This is what God wants, in order to have peace once again in the family. Because that means we are willing to stand humbly in the presence of our God and ask “What must I do to be well, to be saved?” And He says, “You need a new heart and a right spirit.” And then we say, “I’d be very happy to have one. Please give me one soon.”
Hosea understood what God wanted, to have peace in the universe again. Look at Hosea 6:6: “It is true love that I have wanted, not sacrifice; the knowledge of God rather than burnt offerings” (Phillips). In Hebrew parallelism, the second line of the sentence simply reaffirms or enlarges the point in the first line. The parallelism in verse 6 shows that true knowledge of God and love for God mean the same thing. That’s what God wants. Hosea goes on in verse 7: “But they, like Adam have broken their agreement; again and again they have played me false” (Hos 6:7, Phillips). They cheated. How much security can you have in the family when some of the children are playing false?
Do you remember what Jesus told Nicodemus had to happen before he would be safe to save? John 3:3: “Jesus answered him, ‘Truly, truly, I say to you, unless one is born anew, he cannot see the kingdom of God'” (RSV). “Born again” means a new heart and a right spirit, exactly what David was saying in the fifty-first Psalm. Jesus didn’t say “Unless you are forgiven.” Or “Unless you are justified (have your legal standing adjusted), you cannot enter the kingdom.” He said “Unless you be changed and become a trustworthy person, a teachable member of My family, you will not be safe to admit into the hereafter.”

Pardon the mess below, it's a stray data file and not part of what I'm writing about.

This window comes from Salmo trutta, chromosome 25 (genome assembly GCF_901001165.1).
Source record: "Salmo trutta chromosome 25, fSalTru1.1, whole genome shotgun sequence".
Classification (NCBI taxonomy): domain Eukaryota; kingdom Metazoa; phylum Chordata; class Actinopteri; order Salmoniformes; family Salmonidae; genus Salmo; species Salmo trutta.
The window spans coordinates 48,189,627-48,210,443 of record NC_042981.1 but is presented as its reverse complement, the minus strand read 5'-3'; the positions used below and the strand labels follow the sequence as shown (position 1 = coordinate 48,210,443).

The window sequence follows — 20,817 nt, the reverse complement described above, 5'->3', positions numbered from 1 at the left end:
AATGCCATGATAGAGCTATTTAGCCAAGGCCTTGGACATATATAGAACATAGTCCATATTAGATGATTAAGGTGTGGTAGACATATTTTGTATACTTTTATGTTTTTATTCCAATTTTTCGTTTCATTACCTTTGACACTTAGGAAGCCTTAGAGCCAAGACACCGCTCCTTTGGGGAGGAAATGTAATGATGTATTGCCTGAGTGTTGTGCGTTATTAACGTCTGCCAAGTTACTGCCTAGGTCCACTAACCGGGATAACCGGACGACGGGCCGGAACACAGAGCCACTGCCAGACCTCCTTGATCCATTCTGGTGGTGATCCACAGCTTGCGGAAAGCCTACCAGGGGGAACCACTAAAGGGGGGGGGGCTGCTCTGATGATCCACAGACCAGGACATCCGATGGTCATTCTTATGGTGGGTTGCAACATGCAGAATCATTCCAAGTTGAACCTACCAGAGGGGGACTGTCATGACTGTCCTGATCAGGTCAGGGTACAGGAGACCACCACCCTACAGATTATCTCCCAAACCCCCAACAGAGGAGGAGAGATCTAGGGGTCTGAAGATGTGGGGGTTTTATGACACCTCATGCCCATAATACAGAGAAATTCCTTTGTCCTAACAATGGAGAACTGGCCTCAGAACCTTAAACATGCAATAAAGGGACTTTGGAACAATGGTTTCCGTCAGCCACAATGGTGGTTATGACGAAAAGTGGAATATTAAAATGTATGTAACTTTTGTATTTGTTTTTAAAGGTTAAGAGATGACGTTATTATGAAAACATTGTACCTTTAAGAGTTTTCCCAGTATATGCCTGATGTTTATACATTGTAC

How can anyone tell they have really been reborn, and have genuine trust and faith? How can anyone know they have been put right with God and all is well? This is a question which was much debated in the early days, and is still debated to this day. In fact, a leader in the early Christian church wrote an entire book to clear it up, a book that has troubled many saints: It’s in the Bible, the book of James. Note James 2:14, 19, and 21-23:
My brothers, what use is it for a man to say he has faith when he does nothing to show it? Can that faith save him?. . . . You have faith enough to believe that there is one God. Excellent! The devils have faith like that, and it makes them tremble (James 2:14, 19, NEB).
The devils believe God is powerful but there is no friendship between them and God.
Was it not by his action in offering his son Isaac upon the altar, that our father Abraham was justified? Surely you can see that faith was at work in his actions, and that by these actions the integrity of his faith was fully proved. Here was fulfillment of the words of Scripture: “Abraham put his faith in God, and that faith was counted to him as righteousness” (James 2:21-23, NEB).
According to James, false faith is useless, but a genuine faith is demonstrated by one’s actions. But then in the following verse is the puzzling word “counted.” If you take the legal view of what’s gone wrong in the universe, you can hear the cash registers ringing as you read this verse. But the word “counted” has another meaning besides its use in accounting or math: It can mean “considered,” or “reckoned as.” Reading it this way God was saying, “Abraham trusts Me, and that’s good. That’s what I want. That’s what it means to be right.” Evidence that this is the correct reading is found at the end of the verse, “Elsewhere he is called ‘God’s friend'” (James 2:23, NEB). When you are God’s friend all is right, all is well.